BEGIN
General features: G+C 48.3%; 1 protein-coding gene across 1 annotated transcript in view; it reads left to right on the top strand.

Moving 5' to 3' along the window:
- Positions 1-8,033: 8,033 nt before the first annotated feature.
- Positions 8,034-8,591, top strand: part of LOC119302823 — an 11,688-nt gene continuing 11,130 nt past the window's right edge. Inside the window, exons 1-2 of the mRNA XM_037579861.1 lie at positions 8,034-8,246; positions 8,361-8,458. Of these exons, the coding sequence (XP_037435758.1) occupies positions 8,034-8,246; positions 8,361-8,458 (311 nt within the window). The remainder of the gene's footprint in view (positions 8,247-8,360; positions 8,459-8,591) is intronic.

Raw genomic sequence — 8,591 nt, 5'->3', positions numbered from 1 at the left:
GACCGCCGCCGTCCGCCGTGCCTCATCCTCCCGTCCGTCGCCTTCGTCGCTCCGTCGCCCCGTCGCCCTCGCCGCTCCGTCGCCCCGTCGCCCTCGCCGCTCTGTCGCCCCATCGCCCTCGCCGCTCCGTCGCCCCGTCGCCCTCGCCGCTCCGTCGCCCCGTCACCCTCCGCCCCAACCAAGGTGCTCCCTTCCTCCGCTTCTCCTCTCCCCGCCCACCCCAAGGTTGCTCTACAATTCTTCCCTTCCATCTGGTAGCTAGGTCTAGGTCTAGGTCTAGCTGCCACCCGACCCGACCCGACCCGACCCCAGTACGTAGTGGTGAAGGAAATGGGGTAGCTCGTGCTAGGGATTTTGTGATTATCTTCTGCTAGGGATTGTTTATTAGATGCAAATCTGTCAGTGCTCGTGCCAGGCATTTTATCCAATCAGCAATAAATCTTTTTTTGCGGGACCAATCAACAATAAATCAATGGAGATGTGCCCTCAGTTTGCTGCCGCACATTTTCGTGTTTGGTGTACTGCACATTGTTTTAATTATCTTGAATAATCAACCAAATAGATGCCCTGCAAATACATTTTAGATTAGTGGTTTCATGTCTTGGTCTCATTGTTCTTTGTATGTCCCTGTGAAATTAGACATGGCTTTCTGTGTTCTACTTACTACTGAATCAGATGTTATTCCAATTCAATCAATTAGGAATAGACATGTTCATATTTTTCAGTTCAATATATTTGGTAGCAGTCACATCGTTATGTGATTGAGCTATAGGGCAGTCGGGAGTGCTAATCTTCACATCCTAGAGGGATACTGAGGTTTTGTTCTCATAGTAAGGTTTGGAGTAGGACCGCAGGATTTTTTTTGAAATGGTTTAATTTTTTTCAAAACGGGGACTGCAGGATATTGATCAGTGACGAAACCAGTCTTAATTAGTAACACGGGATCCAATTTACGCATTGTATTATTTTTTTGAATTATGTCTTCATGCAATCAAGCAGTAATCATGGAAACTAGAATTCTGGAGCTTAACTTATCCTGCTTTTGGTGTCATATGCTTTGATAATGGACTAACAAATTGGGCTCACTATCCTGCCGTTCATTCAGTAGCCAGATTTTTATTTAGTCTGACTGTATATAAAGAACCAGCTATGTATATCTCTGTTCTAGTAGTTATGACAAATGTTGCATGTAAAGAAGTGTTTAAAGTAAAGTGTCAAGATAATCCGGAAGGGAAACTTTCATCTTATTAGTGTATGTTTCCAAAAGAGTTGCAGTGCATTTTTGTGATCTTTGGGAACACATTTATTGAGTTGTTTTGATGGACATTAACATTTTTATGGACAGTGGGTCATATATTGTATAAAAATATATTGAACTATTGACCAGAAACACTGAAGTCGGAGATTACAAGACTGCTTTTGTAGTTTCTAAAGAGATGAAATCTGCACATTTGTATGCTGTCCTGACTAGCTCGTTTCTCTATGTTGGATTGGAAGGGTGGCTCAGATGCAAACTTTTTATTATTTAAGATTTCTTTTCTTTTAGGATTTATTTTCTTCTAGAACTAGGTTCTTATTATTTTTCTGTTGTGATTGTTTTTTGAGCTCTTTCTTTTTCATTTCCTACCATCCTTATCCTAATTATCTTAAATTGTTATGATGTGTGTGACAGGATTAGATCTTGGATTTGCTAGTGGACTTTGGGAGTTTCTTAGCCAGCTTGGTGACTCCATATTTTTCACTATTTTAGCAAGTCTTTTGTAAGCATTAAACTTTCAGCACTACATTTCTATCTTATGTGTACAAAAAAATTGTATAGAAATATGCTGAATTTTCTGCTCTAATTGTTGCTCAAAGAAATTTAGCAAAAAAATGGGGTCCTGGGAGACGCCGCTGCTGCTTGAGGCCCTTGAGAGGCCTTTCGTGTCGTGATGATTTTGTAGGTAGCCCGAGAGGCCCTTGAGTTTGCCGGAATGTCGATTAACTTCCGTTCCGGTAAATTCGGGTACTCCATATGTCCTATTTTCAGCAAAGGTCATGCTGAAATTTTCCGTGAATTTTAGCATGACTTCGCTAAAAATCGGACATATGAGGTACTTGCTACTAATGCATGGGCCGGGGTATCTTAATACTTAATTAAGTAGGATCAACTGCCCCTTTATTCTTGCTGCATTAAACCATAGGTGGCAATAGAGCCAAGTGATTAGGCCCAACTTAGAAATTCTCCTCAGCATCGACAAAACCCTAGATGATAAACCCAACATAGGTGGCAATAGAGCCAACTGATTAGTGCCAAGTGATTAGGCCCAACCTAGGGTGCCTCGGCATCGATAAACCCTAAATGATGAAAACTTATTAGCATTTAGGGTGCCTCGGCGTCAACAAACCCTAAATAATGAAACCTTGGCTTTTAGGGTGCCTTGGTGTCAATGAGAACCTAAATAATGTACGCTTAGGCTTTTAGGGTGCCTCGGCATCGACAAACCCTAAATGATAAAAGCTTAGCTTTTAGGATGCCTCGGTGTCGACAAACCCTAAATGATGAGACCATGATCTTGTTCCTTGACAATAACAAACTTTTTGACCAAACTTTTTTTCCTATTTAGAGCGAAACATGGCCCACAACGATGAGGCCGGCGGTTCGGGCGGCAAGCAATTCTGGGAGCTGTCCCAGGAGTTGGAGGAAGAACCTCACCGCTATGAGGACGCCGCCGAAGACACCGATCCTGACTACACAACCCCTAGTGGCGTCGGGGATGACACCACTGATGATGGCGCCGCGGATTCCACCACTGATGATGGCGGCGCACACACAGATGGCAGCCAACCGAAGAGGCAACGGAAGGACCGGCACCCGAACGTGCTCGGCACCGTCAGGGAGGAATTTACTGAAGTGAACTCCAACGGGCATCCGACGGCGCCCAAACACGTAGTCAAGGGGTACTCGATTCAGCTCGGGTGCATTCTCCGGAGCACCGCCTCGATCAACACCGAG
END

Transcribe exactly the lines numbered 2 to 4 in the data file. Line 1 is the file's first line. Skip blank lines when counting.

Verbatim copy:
Moving 5' to 3' along the window:
- Positions 1-8,033: 8,033 nt before the first annotated feature.
- Positions 8,034-8,591, top strand: part of LOC119302823 — an 11,688-nt gene continuing 11,130 nt past the window's right edge. Inside the window, exons 1-2 of the mRNA XM_037579861.1 lie at positions 8,034-8,246; positions 8,361-8,458. Of these exons, the coding sequence (XP_037435758.1) occupies positions 8,034-8,246; positions 8,361-8,458 (311 nt within the window). The remainder of the gene's footprint in view (positions 8,247-8,360; positions 8,459-8,591) is intronic.